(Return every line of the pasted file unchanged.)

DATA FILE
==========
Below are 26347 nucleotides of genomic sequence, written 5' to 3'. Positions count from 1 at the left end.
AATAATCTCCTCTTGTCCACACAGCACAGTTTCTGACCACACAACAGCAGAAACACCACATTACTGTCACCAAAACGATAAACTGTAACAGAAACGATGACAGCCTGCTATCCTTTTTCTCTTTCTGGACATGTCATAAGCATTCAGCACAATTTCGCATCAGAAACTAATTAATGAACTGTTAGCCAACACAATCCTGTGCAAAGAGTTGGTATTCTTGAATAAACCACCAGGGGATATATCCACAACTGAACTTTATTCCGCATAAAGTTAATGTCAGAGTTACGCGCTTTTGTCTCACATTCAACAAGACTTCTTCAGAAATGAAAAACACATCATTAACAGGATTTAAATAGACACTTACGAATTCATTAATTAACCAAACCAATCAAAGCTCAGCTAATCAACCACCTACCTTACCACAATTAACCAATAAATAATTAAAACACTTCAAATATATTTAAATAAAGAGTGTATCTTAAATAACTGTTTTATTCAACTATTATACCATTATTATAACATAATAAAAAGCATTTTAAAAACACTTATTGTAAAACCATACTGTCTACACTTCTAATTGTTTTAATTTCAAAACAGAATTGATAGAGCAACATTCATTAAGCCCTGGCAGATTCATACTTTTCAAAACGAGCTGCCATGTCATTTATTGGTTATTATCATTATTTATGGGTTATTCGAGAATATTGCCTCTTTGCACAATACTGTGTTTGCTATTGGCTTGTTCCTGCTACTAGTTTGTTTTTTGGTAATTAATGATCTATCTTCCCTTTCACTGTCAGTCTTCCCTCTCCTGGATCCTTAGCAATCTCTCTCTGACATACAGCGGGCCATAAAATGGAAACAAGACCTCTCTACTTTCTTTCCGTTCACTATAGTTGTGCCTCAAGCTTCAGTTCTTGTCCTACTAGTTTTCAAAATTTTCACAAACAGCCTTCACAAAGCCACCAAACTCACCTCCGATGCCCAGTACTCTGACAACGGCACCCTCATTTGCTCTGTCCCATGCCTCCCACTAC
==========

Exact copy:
Below are 26347 nucleotides of genomic sequence, written 5' to 3'. Positions count from 1 at the left end.
AATAATCTCCTCTTGTCCACACAGCACAGTTTCTGACCACACAACAGCAGAAACACCACATTACTGTCACCAAAACGATAAACTGTAACAGAAACGATGACAGCCTGCTATCCTTTTTCTCTTTCTGGACATGTCATAAGCATTCAGCACAATTTCGCATCAGAAACTAATTAATGAACTGTTAGCCAACACAATCCTGTGCAAAGAGTTGGTATTCTTGAATAAACCACCAGGGGATATATCCACAACTGAACTTTATTCCGCATAAAGTTAATGTCAGAGTTACGCGCTTTTGTCTCACATTCAACAAGACTTCTTCAGAAATGAAAAACACATCATTAACAGGATTTAAATAGACACTTACGAATTCATTAATTAACCAAACCAATCAAAGCTCAGCTAATCAACCACCTACCTTACCACAATTAACCAATAAATAATTAAAACACTTCAAATATATTTAAATAAAGAGTGTATCTTAAATAACTGTTTTATTCAACTATTATACCATTATTATAACATAATAAAAAGCATTTTAAAAACACTTATTGTAAAACCATACTGTCTACACTTCTAATTGTTTTAATTTCAAAACAGAATTGATAGAGCAACATTCATTAAGCCCTGGCAGATTCATACTTTTCAAAACGAGCTGCCATGTCATTTATTGGTTATTATCATTATTTATGGGTTATTCGAGAATATTGCCTCTTTGCACAATACTGTGTTTGCTATTGGCTTGTTCCTGCTACTAGTTTGTTTTTTGGTAATTAATGATCTATCTTCCCTTTCACTGTCAGTCTTCCCTCTCCTGGATCCTTAGCAATCTCTCTCTGACATACAGCGGGCCATAAAATGGAAACAAGACCTCTCTACTTTCTTTCCGTTCACTATAGTTGTGCCTCAAGCTTCAGTTCTTGTCCTACTAGTTTTCAAAATTTTCACAAACAGCCTTCACAAAGCCACCAAACTCACCTCCGATGCCCAGTACTCTGACAACGGCACCCTCATTTGCTCTGTCCCATGCCTCCCACTAC